Researchers tout potential of probiotic coating for partially baked bread
The paper ‘Viability of some probiotic coatings in bread and its effect on the crust mechanical properties’ published in the journal Food Hydrocolloids by R. Altamirano-Fortoul et.al found that probiotic lactobacillus acidophilus can be applied as a coating to bread to produce added health benefits.
“Overall results show that L. acidophilus included in microcapsules can be incorporated to bread surface through edible coatings, leading to bread with similar characteristics to common bread, but with additional healthy benefits,” said the study.
“Edible coatings have been used as a vehicle for microorganism and the physical properties of the resulting bread confirmed the potential use of this procedure for obtaining healthier baked goods,” it continued.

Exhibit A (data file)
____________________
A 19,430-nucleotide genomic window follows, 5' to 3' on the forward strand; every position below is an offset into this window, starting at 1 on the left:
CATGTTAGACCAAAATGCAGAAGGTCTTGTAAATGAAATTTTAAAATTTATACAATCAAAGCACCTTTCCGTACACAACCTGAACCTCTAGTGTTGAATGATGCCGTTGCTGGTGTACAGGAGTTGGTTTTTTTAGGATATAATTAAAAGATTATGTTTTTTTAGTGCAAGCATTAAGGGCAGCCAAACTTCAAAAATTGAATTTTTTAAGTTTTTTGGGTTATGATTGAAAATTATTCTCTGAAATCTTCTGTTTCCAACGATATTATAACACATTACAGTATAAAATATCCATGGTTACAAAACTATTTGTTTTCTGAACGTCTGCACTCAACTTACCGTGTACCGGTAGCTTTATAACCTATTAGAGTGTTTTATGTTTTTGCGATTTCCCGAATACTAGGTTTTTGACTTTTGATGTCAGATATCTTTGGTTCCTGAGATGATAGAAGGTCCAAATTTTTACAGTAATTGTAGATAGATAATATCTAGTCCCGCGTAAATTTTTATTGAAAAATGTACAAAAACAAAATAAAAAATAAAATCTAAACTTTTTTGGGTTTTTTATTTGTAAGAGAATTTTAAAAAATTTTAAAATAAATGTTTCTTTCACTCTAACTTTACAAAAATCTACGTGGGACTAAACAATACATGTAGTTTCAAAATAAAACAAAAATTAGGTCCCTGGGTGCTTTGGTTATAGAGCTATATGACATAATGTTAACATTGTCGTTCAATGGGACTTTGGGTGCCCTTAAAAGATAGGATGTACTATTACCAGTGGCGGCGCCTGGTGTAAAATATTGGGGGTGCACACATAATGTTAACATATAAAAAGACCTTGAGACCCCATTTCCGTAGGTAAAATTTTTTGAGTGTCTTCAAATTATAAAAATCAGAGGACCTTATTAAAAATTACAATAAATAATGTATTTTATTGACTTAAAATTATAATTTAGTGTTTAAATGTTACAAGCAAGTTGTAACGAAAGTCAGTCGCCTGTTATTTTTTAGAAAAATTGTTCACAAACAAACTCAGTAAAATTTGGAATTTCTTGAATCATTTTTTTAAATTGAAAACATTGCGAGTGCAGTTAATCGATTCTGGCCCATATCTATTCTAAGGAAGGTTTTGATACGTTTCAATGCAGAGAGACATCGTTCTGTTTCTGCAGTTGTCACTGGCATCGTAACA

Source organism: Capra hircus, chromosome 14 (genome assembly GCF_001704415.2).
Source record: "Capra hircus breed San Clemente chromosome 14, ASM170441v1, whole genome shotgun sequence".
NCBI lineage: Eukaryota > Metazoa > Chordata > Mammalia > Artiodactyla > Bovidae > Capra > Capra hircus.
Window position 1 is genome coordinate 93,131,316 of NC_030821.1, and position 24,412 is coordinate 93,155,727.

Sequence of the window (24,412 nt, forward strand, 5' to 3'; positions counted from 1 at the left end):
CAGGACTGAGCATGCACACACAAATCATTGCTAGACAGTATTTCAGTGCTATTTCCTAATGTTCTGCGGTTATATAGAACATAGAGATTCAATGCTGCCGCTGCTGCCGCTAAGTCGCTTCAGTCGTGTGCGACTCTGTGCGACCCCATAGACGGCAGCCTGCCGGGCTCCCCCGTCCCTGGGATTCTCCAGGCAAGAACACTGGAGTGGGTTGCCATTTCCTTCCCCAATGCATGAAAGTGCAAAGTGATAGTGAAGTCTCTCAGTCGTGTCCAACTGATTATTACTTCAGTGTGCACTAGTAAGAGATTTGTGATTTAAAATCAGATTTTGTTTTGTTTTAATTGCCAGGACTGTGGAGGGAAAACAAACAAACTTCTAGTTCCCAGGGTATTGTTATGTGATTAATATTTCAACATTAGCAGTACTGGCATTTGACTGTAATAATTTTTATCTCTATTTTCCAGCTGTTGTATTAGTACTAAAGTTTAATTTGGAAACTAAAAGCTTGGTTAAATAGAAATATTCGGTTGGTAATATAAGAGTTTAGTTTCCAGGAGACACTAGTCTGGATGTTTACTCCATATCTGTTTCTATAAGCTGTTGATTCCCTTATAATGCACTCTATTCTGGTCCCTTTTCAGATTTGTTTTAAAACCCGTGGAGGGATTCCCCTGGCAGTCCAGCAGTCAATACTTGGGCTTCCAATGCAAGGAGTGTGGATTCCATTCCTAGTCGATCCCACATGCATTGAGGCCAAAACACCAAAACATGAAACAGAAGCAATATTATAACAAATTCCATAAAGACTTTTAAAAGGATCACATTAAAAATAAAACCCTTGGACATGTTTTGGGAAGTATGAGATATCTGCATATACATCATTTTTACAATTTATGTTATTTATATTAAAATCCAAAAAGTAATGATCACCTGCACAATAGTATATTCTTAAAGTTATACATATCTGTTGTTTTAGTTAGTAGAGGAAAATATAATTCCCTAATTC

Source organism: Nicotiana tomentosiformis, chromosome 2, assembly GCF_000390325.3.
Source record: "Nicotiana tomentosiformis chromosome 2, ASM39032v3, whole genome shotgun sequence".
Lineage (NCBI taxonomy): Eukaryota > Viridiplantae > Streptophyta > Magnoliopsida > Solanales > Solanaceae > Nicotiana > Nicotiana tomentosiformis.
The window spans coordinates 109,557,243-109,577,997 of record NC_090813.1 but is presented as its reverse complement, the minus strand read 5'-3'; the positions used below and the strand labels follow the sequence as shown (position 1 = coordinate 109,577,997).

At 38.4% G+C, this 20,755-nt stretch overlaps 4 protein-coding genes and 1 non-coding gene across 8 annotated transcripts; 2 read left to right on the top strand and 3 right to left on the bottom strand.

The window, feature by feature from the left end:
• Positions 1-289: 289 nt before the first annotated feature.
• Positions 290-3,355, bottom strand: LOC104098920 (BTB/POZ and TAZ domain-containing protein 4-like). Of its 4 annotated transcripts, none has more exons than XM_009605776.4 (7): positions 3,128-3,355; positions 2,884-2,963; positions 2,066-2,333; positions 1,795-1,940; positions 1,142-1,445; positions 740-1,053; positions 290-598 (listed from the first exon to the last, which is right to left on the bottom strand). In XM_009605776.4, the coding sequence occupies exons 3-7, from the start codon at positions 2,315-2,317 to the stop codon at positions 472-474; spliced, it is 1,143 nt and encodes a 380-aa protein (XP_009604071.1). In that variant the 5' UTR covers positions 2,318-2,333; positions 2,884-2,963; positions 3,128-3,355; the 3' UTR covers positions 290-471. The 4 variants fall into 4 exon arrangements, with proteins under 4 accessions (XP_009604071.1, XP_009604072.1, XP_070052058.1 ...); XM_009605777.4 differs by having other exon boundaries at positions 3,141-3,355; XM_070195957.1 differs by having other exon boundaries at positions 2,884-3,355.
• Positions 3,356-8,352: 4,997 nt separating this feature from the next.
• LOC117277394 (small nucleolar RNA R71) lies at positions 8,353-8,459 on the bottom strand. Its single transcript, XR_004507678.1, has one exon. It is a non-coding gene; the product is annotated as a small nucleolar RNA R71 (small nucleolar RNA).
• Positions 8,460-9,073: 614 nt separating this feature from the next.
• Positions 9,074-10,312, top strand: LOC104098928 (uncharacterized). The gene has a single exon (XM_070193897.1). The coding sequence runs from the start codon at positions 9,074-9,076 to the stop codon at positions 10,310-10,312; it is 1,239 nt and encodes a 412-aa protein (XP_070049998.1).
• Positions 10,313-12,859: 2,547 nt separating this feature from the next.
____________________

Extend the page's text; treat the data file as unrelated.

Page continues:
Probiotic bacteria often do not survive during processing and storage, which is seen as a limitation for application in food.
However, in the present study microencapsulated L. acidophilus survived and could protect microcapsules during baking and storage time.
The researchers added L. acidophilus to a starch-based coating and applied it to the surface of partially baked breads.
Partially baked breads were chosen because of the potential for obtaining functional bread combing microencapsulation and coating technologies due to the short baking time.
The researchers observed the survival of L. acidophilus after baking and after 24-hour storage. Fresh breads were sensory evaluated and the physical and chemical properties of bread crust were determined.
Further studies are currently underway to confirm the probiotic effects of these breads.
R. Altamirano-Fortoula, R. Moreno-Terrazasb, A. Quezada-Gallob, C.M. Rosell (2012) 'Viability of some probiotic coatings in bread and its effect on the crust mechanical properties,' Food Hydrocolloids, Vol. 29, Issue 1, October, http://dx.doi.org/10.1016/j.foodhyd.2012.02.015